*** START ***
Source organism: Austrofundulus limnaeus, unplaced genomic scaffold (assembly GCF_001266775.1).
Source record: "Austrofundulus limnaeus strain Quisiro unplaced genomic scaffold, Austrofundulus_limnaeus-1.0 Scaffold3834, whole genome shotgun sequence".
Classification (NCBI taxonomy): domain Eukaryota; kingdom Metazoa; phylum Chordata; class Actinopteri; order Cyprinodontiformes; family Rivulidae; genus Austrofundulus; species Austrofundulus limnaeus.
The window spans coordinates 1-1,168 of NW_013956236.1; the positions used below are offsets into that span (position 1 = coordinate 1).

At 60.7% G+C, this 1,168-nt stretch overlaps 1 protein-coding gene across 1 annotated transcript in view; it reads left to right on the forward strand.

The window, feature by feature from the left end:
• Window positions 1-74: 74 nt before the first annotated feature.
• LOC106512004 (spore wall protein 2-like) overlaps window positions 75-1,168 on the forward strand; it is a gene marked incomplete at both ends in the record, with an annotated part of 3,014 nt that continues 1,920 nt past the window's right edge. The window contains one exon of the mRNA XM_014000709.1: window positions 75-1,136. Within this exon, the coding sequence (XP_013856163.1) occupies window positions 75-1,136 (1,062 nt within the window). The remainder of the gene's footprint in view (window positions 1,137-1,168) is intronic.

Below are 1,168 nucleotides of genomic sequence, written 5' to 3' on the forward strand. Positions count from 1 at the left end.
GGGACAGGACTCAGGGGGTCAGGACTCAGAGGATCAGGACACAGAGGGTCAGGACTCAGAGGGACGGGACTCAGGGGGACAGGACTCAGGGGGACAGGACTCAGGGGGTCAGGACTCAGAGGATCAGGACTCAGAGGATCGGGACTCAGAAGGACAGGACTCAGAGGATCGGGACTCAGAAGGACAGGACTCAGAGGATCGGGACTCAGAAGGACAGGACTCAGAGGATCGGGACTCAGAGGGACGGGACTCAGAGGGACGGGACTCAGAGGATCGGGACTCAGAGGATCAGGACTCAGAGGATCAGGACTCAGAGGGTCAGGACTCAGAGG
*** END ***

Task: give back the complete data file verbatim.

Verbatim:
Source organism: Austrofundulus limnaeus, unplaced genomic scaffold (assembly GCF_001266775.1).
Source record: "Austrofundulus limnaeus strain Quisiro unplaced genomic scaffold, Austrofundulus_limnaeus-1.0 Scaffold3834, whole genome shotgun sequence".
Classification (NCBI taxonomy): domain Eukaryota; kingdom Metazoa; phylum Chordata; class Actinopteri; order Cyprinodontiformes; family Rivulidae; genus Austrofundulus; species Austrofundulus limnaeus.
The window spans coordinates 1-1,168 of NW_013956236.1; the positions used below are offsets into that span (position 1 = coordinate 1).

At 60.7% G+C, this 1,168-nt stretch overlaps 1 protein-coding gene across 1 annotated transcript in view; it reads left to right on the forward strand.

The window, feature by feature from the left end:
• Window positions 1-74: 74 nt before the first annotated feature.
• LOC106512004 (spore wall protein 2-like) overlaps window positions 75-1,168 on the forward strand; it is a gene marked incomplete at both ends in the record, with an annotated part of 3,014 nt that continues 1,920 nt past the window's right edge. The window contains one exon of the mRNA XM_014000709.1: window positions 75-1,136. Within this exon, the coding sequence (XP_013856163.1) occupies window positions 75-1,136 (1,062 nt within the window). The remainder of the gene's footprint in view (window positions 1,137-1,168) is intronic.

Below are 1,168 nucleotides of genomic sequence, written 5' to 3' on the forward strand. Positions count from 1 at the left end.
GGGACAGGACTCAGGGGGTCAGGACTCAGAGGATCAGGACACAGAGGGTCAGGACTCAGAGGGACGGGACTCAGGGGGACAGGACTCAGGGGGACAGGACTCAGGGGGTCAGGACTCAGAGGATCAGGACTCAGAGGATCGGGACTCAGAAGGACAGGACTCAGAGGATCGGGACTCAGAAGGACAGGACTCAGAGGATCGGGACTCAGAAGGACAGGACTCAGAGGATCGGGACTCAGAGGGACGGGACTCAGAGGGACGGGACTCAGAGGATCGGGACTCAGAGGATCAGGACTCAGAGGATCAGGACTCAGAGGGTCAGGACTCAGAGG